How to Plan a Successful Construction Project

Spring 2020 Issue
By: Jacqueline Greenberg Vogt and Robert C. Epstein
Construction projects require careful planning and management to ensure that they are delivered on time and under budget. Getty Images

These 10 steps can help developers avoid headaches, delays, higher costs and legal complications.

Developers beginning construction projects of any size or value should be aware of the potential for delays, overruns, conflicts, defects and failures. According to an June 2016 article from McKinsey & Co. Inc., large projects across asset classes typically take 20% longer to finish than scheduled and often end up well over budget.

There are many ways to successfully complete a construction project, but they all require effective preplanning, oversight and cooperation. Here are 10 suggestions for planning and managing construction projects to ensure that they’re on time, on budget and built well.

1. Careful Contracting

Aside from the construction work itself, the contract is the most important part of the project. A well-written contract carefully and clearly defines the parties’ agreement, their expectations, and their respective risks and obligations.

Owner-drafted contracts often seek to protect the owner from all possible claims. These contracts contain exculpatory language, waivers and limitations that are intended to bar nearly all claims by the contractor. The idea is to protect the owner from all foreseeable and unforeseeable risks by shifting responsibility to someone else. However, one-sided contracts could generate as many claims as they prevent. When a one-sided contract forces a contractor to lose money on a project, claims are inevitable no matter what the contract provides. In a worst-case scenario, severe losses may force a contractor out of business, resulting in a failure to complete the work and the attendant delays, disruptions and increased costs.

To avoid construction disputes, allocate project risks fairly. When no party has direct control, risk should go to the party that is best able to protect against an unexpected loss or to the owners. They initiated the construction project and ultimately benefit from the finished product. Risks can include things such as right-of-way acquisition, security, environmental concerns or procurement methods.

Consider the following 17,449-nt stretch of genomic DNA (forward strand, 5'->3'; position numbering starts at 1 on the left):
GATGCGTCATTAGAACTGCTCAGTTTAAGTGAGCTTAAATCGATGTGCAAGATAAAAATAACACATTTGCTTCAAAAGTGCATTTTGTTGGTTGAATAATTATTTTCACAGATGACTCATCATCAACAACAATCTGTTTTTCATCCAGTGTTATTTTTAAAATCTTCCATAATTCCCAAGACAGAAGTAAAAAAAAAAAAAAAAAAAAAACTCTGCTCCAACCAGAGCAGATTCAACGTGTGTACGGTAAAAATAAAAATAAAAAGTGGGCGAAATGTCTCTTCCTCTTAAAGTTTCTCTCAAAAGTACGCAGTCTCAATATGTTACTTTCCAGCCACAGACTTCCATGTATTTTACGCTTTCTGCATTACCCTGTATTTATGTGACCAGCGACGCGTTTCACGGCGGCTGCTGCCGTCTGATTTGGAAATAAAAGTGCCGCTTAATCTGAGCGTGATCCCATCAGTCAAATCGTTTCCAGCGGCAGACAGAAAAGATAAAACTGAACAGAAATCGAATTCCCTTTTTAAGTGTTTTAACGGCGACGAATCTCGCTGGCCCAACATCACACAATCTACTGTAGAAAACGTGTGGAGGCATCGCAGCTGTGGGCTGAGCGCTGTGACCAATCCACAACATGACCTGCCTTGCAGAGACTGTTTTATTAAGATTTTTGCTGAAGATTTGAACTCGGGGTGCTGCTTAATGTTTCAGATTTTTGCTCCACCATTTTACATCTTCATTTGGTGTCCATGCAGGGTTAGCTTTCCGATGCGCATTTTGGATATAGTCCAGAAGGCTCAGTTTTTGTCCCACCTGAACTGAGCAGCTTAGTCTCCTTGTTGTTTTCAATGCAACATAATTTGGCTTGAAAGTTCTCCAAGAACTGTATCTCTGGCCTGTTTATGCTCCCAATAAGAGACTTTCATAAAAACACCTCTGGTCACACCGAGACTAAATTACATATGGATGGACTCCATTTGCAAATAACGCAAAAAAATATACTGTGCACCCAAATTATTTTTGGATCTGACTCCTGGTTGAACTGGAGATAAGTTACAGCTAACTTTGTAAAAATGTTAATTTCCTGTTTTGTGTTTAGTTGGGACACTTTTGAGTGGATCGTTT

2. Independent Cost Estimates

To reduce budget overruns, spend a little extra money and obtain independent cost estimates as the design process progresses. This involves checking and double-checking the cost estimates with contractors who actually perform the work and suppliers who deliver the specified products. Don’t delegate this task to the design team.

3. Establish a Firm Budget

While every project has a budget, some budgets are firmer than others. Owners should establish the budget from the start and hold the designer to it. Also, contracts with designers should require them to revise the plans at no cost if bids exceed the budget by a stated percentage. These provisions can be difficult to negotiate with designers, but they provide an important safeguard for the owners.

4. Use ‘Add and Delete’ Alternatives

Under this approach, the design team preplans certain components of the work. The owner can delete them if the bids come in too high, or add them if the bids are lower than expected.

Cost estimates are prepared for each alternative to ensure selection of the best systems and components. Preplanned “add and delete” alternatives protect the owner from the delays, disruptions and extra expense caused by redesigning the project after bids are received. It also shifts consideration of alternatives to the design phase, where the ability to control costs is the greatest.

5. Peer-Review the Design

An incomplete, inaccurate or poorly coordinated design leads to a project with conflicts, unanticipated costs, delays and claims. Conversely, an accurate and complete design diminishes the risk of conflict and protects the owner. Peer review involves an independent architect or engineer reviewing the plans to uncover errors, omissions and inconsistencies. The modest costs help avoid the delays, disruptions and extra expenses involved when design errors turn up in the field after construction is underway.

6. Review the Plans for Constructability